Business, Economy, Government

Scrappage policy file leaves FM’s desk

The Old Vehicle Scrap policy got a push on Feb 7 after Minister of Road Transport, Shipping and Highways Nitin Gadkari sent it to the Cabinet for approval.

Once the policy gets the approval, it will be sent to the GST council.

Commercial and transport vehicles that are over 15-years-old will be certified unfit for the road. If the policy is implemented, nearly 28 million vehicles will be scrapped.

Gadkari said that PMO is enthusiastic about the proposal as it would put an end to pollution caused by old heavy vehicles.

The policy file was lying on Finance Minister Arun Jaitley’s desk for nearly two years due to prolonged deliberations on GST provisions between Centre and states.

Under the Voluntary Vehicle Fleet Modernisation Programme (V-VMP), the policy’s official name, old vehicle owners will get a relief of about Rs. 5 lakh if they purchase a vehicle costing over Rs. 15 lakh.

“We propose a discount of about Rs. 2 lakh from manufacturers at the time of purchase while about Rs. 2.5 lakh concession in taxes by state and central governments for those purchasing new commercial vehicle on surrender of old vehicle. Tax concession would be as recommended by the GST Council,” said Gadkari.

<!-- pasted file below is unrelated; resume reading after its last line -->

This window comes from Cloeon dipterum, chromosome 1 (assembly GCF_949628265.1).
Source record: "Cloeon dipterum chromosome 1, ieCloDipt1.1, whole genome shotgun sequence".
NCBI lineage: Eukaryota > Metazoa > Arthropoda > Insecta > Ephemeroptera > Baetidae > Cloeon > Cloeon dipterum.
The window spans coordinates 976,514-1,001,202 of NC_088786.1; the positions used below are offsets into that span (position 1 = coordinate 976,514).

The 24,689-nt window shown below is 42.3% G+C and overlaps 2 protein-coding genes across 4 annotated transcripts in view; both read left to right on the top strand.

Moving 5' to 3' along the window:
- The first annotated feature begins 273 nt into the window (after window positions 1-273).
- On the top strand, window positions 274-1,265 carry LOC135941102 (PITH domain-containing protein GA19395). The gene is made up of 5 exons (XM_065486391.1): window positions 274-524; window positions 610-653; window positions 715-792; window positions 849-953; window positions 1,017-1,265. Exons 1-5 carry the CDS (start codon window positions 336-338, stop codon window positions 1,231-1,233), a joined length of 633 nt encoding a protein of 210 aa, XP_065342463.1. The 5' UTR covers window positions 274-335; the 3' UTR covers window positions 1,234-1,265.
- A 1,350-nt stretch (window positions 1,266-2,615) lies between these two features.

If the policy is implemented, tax revenue from the automobile sector would increase by Rs. 10,000 Crore. The industry turnover would quadruple to 20 lakh crore from 4.5 crore.

Ministry of Steel Trading Company (MSTC) recycling units would be set up under the government’s Sagarmala project. Sagarmala project is a port-led development program introduced to equip India’s coastline and enable it to contribute to growth. The policy would benefit an automobile-intensive trade port like Chennai.

The policy would cut harmful emissions, increase sales for automobile manufacturers, improve overall fuel efficiency in the economy, reduce the import of oil, multiply government revenue through taxes levied on purchase of new vehicles, and reduce the dependence on steel imports as the old metal would be melted for recasting.

The resistance to this policy comes from pensioners, medium-income and cash-strapped owners who wish to maintain the vehicle and refuse to replace their old car with a new one by spending saved up cash or by taking a loan.

Exchange schemes run by automobile companies and the argument that purchasing a new vehicle would offset the maintenance cost doesn’t beat the significant at-a-time investment the buyer would have to make.

Commercial vehicles bought on or before March 31, 2005 would be scrapped, according to the draft policy.

 

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